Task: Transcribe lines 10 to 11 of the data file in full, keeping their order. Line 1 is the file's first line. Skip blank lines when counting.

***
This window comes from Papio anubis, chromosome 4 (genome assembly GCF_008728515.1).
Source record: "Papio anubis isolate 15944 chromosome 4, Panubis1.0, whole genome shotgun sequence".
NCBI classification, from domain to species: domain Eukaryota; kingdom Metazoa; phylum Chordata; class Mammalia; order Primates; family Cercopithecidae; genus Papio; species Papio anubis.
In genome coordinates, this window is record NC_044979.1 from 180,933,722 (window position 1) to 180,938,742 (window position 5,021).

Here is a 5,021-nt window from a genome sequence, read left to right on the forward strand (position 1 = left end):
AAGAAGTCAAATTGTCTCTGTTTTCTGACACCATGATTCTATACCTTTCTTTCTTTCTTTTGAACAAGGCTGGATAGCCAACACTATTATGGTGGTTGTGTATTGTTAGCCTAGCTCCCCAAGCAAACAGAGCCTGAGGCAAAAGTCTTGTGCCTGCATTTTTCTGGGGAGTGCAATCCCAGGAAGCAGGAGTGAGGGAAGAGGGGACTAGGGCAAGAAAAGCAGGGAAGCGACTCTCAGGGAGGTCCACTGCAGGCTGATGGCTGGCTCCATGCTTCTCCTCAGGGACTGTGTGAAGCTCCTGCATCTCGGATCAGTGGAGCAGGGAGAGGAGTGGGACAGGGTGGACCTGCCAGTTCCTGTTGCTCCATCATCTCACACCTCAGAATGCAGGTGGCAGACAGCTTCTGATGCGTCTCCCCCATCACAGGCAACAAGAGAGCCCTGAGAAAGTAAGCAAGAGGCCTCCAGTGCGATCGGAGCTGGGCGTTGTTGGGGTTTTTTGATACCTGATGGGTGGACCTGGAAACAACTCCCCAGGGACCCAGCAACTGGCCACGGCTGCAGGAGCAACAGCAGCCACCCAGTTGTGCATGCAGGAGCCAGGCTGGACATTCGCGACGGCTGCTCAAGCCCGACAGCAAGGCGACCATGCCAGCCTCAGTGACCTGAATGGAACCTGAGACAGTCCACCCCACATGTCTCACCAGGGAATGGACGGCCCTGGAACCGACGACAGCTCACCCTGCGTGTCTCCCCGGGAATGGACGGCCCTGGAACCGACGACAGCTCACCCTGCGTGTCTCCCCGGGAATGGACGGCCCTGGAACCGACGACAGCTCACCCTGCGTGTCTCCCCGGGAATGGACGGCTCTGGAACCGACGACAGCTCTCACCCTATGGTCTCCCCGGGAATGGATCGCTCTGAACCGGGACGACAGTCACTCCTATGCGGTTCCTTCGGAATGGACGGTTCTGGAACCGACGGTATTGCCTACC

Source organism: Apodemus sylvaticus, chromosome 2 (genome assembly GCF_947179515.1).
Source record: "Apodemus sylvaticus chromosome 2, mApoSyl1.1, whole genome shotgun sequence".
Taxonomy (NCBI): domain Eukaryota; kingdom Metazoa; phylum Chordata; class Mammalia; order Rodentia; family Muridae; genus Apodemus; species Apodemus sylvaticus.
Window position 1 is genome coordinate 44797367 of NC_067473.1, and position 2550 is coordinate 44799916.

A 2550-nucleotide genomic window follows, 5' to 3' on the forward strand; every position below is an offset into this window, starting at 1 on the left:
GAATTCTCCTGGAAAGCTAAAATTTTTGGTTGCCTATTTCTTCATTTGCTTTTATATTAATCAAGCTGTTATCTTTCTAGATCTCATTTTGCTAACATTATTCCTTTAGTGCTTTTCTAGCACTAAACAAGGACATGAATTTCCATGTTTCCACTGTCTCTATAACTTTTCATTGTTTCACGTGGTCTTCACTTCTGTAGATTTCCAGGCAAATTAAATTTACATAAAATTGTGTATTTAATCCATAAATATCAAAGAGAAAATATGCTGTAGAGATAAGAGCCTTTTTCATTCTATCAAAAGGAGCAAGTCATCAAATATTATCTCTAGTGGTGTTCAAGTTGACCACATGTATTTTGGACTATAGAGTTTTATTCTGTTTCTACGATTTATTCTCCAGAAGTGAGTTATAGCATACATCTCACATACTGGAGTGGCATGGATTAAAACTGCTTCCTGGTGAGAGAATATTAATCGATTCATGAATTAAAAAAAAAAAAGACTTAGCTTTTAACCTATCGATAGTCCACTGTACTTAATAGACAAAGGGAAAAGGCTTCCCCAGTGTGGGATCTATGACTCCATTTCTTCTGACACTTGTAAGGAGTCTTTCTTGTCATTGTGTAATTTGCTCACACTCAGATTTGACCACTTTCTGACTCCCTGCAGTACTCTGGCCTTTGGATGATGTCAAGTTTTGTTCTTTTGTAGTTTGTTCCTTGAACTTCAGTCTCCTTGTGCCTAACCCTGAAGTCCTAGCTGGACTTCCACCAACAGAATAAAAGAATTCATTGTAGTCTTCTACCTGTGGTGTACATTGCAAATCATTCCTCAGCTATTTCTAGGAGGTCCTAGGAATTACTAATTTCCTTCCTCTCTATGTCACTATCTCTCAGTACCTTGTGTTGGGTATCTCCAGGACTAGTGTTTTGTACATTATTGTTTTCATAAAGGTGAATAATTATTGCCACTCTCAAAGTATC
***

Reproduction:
Window position 1 is genome coordinate 44797367 of NC_067473.1, and position 2550 is coordinate 44799916.

A 2550-nucleotide genomic window follows, 5' to 3' on the forward strand; every position below is an offset into this window, starting at 1 on the left: